In order to understand the expectations regarding cyber threats and attacks in the current year, it is useful to check the landscape developed in 2022. In that period, the number of cyber incidents and cybercriminal activities increased significantly. The panorama that has emerged is effectively illustrated by this graphic.
The image shows the main threats that emerged last year according to the ENISA Threat Landscape 2022, summarizing them in eight main groups. Below is the ranking, in order of frequency and severity:
- Data threats
-DDoS (Distributed Denial of Service)
-Availability threats: Internet threats
-Attacks on the Supply Chain
The analysis also highlighted the following details:
- the use of phishing as the most common vector for entering organizations’ systems, through increasingly sophisticated techniques and more precisely targeted preys;
- the role of geopolitics (and in particular the war between Russia and Ukraine) behind the increasing number of attacks aimed at destroying critical infrastructure and spreading disinformation;
- a return in the use of malware after a decline observed during the Covid-19 pandemic;
- a year-on-year increase in attacks aimed at compromising data.
Data, the new black gold
According to Eva Velasquez, President and CEO of ITRC (Internet Theft Resource Centre): "More data compromises were detected in the US in 2021 than in any other year since 2003; at the same time, less than 5 per cent of victims resorted to more effective protection measures after receiving news of a breach." The only industry sector in which there was no increase in incidents was the military.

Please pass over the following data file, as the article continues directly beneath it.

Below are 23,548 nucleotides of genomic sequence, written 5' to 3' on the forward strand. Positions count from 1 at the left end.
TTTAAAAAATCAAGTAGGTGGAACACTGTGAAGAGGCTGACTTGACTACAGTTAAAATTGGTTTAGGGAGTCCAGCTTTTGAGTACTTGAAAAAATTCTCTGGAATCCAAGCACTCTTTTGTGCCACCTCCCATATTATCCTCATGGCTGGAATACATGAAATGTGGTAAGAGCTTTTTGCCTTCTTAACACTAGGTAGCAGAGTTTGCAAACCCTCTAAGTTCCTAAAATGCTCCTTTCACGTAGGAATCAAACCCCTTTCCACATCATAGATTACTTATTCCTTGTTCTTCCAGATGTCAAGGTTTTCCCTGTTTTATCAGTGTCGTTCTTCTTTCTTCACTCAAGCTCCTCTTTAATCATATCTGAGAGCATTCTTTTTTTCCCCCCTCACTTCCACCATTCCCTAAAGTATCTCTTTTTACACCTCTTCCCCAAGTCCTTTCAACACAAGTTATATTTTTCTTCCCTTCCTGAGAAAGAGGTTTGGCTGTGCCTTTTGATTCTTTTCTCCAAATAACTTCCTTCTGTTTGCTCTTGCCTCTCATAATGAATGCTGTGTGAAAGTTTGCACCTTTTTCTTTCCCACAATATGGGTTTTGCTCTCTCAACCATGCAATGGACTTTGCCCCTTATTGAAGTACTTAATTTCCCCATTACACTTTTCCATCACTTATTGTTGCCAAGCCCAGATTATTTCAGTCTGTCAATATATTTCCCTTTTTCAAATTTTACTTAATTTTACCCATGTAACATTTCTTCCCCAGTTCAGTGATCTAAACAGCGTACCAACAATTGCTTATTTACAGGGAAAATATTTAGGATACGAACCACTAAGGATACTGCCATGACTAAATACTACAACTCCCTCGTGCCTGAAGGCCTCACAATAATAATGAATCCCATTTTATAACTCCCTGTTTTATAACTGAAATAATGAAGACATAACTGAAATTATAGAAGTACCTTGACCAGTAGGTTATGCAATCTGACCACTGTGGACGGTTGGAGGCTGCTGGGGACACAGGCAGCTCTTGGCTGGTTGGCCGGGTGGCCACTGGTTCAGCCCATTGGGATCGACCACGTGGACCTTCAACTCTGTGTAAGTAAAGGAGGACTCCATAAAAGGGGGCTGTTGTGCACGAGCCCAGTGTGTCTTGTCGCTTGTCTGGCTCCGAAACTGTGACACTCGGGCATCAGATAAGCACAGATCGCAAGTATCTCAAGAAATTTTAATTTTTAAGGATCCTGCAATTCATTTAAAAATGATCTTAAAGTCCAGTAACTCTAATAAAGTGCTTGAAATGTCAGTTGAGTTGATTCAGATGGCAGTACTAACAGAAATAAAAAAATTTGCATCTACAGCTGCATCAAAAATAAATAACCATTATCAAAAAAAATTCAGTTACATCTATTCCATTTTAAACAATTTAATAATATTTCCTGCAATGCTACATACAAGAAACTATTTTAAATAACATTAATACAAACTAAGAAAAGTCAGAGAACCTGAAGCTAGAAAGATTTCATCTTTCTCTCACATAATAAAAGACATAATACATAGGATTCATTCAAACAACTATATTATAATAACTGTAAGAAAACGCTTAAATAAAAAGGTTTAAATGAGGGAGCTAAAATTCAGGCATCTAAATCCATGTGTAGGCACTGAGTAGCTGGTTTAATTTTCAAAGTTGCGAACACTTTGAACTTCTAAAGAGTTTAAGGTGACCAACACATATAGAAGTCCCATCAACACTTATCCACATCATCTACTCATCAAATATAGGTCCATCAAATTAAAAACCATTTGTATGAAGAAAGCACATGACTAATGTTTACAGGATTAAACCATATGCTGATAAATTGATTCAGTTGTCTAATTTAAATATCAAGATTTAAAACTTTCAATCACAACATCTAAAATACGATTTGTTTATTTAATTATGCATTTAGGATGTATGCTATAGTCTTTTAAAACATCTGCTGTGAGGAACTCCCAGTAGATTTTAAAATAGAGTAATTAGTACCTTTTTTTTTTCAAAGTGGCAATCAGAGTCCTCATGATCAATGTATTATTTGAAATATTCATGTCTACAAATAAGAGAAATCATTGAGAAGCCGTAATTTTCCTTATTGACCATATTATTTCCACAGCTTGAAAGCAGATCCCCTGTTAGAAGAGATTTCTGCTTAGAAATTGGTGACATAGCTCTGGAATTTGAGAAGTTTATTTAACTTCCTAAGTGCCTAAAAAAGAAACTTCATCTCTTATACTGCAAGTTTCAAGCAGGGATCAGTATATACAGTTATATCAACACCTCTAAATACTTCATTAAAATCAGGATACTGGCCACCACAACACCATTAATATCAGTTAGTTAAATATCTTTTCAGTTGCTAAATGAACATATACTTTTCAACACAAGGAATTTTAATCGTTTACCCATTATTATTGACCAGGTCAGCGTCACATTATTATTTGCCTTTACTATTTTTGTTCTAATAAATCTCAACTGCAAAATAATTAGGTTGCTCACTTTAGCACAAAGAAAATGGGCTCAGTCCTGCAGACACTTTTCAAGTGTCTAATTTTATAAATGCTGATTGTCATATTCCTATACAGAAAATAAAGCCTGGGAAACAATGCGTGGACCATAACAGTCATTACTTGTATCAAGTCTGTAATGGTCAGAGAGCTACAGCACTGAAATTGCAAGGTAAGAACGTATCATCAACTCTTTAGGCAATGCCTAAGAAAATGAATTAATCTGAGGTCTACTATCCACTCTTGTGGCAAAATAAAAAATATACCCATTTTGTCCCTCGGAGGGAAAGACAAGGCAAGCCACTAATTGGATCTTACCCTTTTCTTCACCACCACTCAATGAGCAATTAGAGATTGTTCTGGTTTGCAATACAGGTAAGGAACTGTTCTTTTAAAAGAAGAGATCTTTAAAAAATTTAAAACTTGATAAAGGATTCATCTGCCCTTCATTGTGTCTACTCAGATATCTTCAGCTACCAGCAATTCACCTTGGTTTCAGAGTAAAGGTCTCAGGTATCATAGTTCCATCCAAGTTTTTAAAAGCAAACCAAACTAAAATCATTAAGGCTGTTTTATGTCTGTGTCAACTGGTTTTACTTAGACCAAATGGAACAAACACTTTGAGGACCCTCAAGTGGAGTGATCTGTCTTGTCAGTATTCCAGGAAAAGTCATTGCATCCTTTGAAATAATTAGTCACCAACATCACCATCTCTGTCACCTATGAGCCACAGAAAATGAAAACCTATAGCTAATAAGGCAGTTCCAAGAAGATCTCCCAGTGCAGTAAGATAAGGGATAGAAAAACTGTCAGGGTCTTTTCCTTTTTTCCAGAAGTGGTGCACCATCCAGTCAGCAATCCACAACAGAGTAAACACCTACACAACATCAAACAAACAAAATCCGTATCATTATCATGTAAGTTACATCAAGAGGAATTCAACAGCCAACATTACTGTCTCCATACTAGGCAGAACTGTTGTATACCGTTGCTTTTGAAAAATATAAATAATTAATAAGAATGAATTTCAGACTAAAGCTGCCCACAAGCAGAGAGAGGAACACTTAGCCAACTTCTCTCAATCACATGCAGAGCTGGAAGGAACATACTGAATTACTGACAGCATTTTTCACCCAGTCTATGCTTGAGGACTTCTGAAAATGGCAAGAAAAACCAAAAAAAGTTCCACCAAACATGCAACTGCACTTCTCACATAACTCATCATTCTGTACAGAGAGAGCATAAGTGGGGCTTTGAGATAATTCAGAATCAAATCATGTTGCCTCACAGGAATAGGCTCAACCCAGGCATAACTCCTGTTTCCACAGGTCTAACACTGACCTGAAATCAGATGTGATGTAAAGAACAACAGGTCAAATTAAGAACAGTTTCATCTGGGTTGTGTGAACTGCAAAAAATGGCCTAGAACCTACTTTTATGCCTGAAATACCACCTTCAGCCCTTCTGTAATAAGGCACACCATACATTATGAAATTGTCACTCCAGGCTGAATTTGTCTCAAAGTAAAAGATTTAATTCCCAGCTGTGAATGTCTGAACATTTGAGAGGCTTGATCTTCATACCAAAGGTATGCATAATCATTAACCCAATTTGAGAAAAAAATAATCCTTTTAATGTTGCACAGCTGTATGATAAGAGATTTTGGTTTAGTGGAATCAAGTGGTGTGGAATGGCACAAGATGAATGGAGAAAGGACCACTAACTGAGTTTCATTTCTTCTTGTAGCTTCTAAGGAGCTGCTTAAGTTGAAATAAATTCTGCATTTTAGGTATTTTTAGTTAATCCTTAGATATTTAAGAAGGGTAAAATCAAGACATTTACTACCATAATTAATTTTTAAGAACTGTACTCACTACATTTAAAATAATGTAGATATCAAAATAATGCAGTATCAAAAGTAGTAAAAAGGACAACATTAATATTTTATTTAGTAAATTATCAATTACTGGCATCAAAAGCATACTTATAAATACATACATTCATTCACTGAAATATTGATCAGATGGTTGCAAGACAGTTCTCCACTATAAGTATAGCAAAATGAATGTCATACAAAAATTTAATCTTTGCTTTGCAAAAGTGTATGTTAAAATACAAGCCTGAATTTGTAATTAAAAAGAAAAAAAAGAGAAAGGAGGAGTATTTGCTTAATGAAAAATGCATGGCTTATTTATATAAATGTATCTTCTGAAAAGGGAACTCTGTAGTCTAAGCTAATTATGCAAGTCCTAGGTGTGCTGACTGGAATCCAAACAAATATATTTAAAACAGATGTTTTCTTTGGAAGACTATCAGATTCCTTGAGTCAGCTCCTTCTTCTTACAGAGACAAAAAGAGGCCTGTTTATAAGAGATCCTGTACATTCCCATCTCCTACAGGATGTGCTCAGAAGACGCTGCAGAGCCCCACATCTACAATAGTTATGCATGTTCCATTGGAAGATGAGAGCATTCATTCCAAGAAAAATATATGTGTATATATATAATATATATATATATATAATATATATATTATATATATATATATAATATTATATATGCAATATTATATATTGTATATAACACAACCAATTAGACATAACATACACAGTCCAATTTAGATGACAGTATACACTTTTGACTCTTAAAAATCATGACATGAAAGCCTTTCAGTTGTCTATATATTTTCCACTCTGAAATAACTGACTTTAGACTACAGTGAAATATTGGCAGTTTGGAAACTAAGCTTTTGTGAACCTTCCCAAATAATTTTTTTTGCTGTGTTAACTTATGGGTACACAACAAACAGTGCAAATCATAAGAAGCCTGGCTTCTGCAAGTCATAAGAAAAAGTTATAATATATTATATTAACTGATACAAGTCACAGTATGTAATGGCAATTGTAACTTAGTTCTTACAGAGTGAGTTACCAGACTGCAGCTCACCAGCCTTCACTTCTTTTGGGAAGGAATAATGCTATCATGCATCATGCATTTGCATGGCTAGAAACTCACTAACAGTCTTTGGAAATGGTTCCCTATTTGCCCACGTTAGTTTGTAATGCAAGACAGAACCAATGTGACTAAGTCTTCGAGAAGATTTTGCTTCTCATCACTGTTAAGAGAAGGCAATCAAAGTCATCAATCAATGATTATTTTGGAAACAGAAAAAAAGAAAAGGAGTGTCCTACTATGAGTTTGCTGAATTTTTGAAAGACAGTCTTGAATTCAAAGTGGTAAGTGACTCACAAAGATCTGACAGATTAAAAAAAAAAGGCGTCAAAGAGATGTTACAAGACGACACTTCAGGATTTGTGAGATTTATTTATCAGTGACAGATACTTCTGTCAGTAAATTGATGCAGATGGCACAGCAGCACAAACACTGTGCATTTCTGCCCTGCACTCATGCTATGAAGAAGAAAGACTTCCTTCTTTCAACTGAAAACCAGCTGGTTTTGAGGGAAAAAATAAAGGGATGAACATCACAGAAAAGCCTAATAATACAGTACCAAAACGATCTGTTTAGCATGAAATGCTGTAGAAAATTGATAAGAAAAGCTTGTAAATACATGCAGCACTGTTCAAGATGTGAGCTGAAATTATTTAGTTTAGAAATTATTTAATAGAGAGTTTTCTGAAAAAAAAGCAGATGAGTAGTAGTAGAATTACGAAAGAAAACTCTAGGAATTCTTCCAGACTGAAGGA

Data compromise attacks are becoming more and more targeted and less massive. According to IBM, the average in 2021 was the highest in terms of costs, at around USD 4.24 million. A key factor is the mass migration to the cloud, driven initially by the spread of remote working and then stabilized through the increasing use of multi-cloud strategies. Also in 2021, the amount of data stolen was around 260 Tb, or 1.8 billion files, documents and emails (source: Tenable).
As noted by Thales, there is a lack of maturity towards cloud data security, which results in the limited use of encryption, in an increasingly complex (real or perceived) multi-cloud approach and in the growth of data produced in the enterprise environment.
Cloud security, the next breakthrough
Cloud-security is therefore the ground on which one of the most important games in the daily war on cybercrime will be played. It is no coincidence that the cloud will collect the largest share of security investments in 2023. The aspects to be considered on this point are not marginal: we will discuss them in future articles.